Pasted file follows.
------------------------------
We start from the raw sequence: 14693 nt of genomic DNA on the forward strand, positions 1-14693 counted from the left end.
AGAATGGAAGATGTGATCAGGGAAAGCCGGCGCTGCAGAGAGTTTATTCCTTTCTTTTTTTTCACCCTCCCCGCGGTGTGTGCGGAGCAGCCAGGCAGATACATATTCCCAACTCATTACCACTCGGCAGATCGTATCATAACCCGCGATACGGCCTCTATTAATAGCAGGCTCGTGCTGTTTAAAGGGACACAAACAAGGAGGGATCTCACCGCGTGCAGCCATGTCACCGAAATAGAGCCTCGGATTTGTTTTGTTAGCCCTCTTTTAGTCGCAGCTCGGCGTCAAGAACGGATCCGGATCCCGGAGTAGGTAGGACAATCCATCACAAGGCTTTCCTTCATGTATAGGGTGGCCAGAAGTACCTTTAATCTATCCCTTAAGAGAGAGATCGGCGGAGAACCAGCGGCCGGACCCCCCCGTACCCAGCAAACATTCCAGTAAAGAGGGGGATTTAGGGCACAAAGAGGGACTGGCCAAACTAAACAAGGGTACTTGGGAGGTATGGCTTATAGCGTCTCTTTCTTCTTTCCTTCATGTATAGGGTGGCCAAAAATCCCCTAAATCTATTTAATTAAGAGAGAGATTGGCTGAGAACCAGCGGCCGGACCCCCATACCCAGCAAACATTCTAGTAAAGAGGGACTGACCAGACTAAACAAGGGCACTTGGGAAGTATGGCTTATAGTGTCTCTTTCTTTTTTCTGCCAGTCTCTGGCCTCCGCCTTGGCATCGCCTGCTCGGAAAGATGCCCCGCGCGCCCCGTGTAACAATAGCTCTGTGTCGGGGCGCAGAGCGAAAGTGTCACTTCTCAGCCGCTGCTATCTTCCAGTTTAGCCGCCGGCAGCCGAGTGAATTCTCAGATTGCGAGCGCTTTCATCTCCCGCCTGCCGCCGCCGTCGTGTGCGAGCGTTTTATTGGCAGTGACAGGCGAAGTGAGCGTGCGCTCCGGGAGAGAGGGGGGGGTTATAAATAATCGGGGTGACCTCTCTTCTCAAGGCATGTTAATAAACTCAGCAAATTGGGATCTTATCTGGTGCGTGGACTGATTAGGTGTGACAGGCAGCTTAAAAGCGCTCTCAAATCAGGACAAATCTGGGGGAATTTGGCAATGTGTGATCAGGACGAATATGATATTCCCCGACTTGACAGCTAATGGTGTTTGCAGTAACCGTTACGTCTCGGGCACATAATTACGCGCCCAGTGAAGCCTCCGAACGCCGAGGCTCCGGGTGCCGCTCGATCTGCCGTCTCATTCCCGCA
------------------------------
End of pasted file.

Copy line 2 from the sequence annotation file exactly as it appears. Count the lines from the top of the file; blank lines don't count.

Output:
AGAATGGAAGATGTGATCAGGGAAAGCCGGCGCTGCAGAGAGTTTATTCCTTTCTTTTTTTTCACCCTCCCCGCGGTGTGTGCGGAGCAGCCAGGCAGATACATATTCCCAACTCATTACCACTCGGCAGATCGTATCATAACCCGCGATACGGCCTCTATTAATAGCAGGCTCGTGCTGTTTAAAGGGACACAAACAAGGAGGGATCTCACCGCGTGCAGCCATGTCACCGAAATAGAGCCTCGGATTTGTTTTGTTAGCCCTCTTTTAGTCGCAGCTCGGCGTCAAGAACGGATCCGGATCCCGGAGTAGGTAGGACAATCCATCACAAGGCTTTCCTTCATGTATAGGGTGGCCAGAAGTACCTTTAATCTATCCCTTAAGAGAGAGATCGGCGGAGAACCAGCGGCCGGACCCCCCCGTACCCAGCAAACATTCCAGTAAAGAGGGGGATTTAGGGCACAAAGAGGGACTGGCCAAACTAAACAAGGGTACTTGGGAGGTATGGCTTATAGCGTCTCTTTCTTCTTTCCTTCATGTATAGGGTGGCCAAAAATCCCCTAAATCTATTTAATTAAGAGAGAGATTGGCTGAGAACCAGCGGCCGGACCCCCATACCCAGCAAACATTCTAGTAAAGAGGGACTGACCAGACTAAACAAGGGCACTTGGGAAGTATGGCTTATAGTGTCTCTTTCTTTTTTCTGCCAGTCTCTGGCCTCCGCCTTGGCATCGCCTGCTCGGAAAGATGCCCCGCGCGCCCCGTGTAACAATAGCTCTGTGTCGGGGCGCAGAGCGAAAGTGTCACTTCTCAGCCGCTGCTATCTTCCAGTTTAGCCGCCGGCAGCCGAGTGAATTCTCAGATTGCGAGCGCTTTCATCTCCCGCCTGCCGCCGCCGTCGTGTGCGAGCGTTTTATTGGCAGTGACAGGCGAAGTGAGCGTGCGCTCCGGGAGAGAGGGGGGGGTTATAAATAATCGGGGTGACCTCTCTTCTCAAGGCATGTTAATAAACTCAGCAAATTGGGATCTTATCTGGTGCGTGGACTGATTAGGTGTGACAGGCAGCTTAAAAGCGCTCTCAAATCAGGACAAATCTGGGGGAATTTGGCAATGTGTGATCAGGACGAATATGATATTCCCCGACTTGACAGCTAATGGTGTTTGCAGTAACCGTTACGTCTCGGGCACATAATTACGCGCCCAGTGAAGCCTCCGAACGCCGAGGCTCCGGGTGCCGCTCGATCTGCCGTCTCATTCCCGCA